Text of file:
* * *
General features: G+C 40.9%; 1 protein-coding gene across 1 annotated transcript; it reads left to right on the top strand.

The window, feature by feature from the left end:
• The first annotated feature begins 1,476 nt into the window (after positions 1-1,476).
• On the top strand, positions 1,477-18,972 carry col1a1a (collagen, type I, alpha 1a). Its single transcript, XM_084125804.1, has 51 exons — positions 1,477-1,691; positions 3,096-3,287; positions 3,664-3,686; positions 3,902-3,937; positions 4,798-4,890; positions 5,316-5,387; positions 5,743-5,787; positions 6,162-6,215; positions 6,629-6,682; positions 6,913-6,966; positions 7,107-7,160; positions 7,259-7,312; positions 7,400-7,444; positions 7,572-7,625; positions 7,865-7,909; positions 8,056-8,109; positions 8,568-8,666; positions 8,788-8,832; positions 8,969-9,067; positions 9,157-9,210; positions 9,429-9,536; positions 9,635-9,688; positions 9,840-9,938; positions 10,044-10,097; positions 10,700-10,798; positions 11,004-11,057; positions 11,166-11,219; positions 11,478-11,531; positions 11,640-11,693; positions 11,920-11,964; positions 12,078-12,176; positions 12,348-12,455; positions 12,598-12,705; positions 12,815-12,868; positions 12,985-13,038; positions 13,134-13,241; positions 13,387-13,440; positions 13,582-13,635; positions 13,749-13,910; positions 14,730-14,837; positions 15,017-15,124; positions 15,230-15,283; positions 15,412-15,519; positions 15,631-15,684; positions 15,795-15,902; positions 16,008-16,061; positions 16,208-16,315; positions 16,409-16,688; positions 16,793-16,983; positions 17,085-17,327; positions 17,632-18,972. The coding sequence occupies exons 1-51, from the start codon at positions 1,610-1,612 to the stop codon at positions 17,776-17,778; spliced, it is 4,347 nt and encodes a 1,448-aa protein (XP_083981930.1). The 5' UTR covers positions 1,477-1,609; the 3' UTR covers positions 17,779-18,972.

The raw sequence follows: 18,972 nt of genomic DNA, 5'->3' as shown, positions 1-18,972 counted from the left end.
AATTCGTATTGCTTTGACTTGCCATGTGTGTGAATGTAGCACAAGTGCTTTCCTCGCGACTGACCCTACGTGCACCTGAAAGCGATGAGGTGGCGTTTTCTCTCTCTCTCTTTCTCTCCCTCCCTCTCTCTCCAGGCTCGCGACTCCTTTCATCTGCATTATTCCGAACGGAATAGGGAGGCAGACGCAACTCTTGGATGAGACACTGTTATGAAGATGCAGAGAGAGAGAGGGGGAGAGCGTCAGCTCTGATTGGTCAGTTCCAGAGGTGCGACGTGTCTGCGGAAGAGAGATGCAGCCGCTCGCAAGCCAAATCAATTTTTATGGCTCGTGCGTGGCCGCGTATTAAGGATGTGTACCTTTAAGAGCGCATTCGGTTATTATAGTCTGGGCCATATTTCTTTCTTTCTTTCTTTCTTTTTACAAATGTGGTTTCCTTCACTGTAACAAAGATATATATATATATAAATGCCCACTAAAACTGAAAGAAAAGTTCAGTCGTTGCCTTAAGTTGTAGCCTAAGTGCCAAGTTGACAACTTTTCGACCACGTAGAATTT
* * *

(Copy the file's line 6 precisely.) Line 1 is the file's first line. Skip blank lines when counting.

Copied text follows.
AATTCGTATTGCTTTGACTTGCCATGTGTGTGAATGTAGCACAAGTGCTTTCCTCGCGACTGACCCTACGTGCACCTGAAAGCGATGAGGTGGCGTTTTCTCTCTCTCTCTTTCTCTCCCTCCCTCTCTCTCCAGGCTCGCGACTCCTTTCATCTGCATTATTCCGAACGGAATAGGGAGGCAGACGCAACTCTTGGATGAGACACTGTTATGAAGATGCAGAGAGAGAGAGGGGGAGAGCGTCAGCTCTGATTGGTCAGTTCCAGAGGTGCGACGTGTCTGCGGAAGAGAGATGCAGCCGCTCGCAAGCCAAATCAATTTTTATGGCTCGTGCGTGGCCGCGTATTAAGGATGTGTACCTTTAAGAGCGCATTCGGTTATTATAGTCTGGGCCATATTTCTTTCTTTCTTTCTTTCTTTTTACAAATGTGGTTTCCTTCACTGTAACAAAGATATATATATATATAAATGCCCACTAAAACTGAAAGAAAAGTTCAGTCGTTGCCTTAAGTTGTAGCCTAAGTGCCAAGTTGACAACTTTTCGACCACGTAGAATTT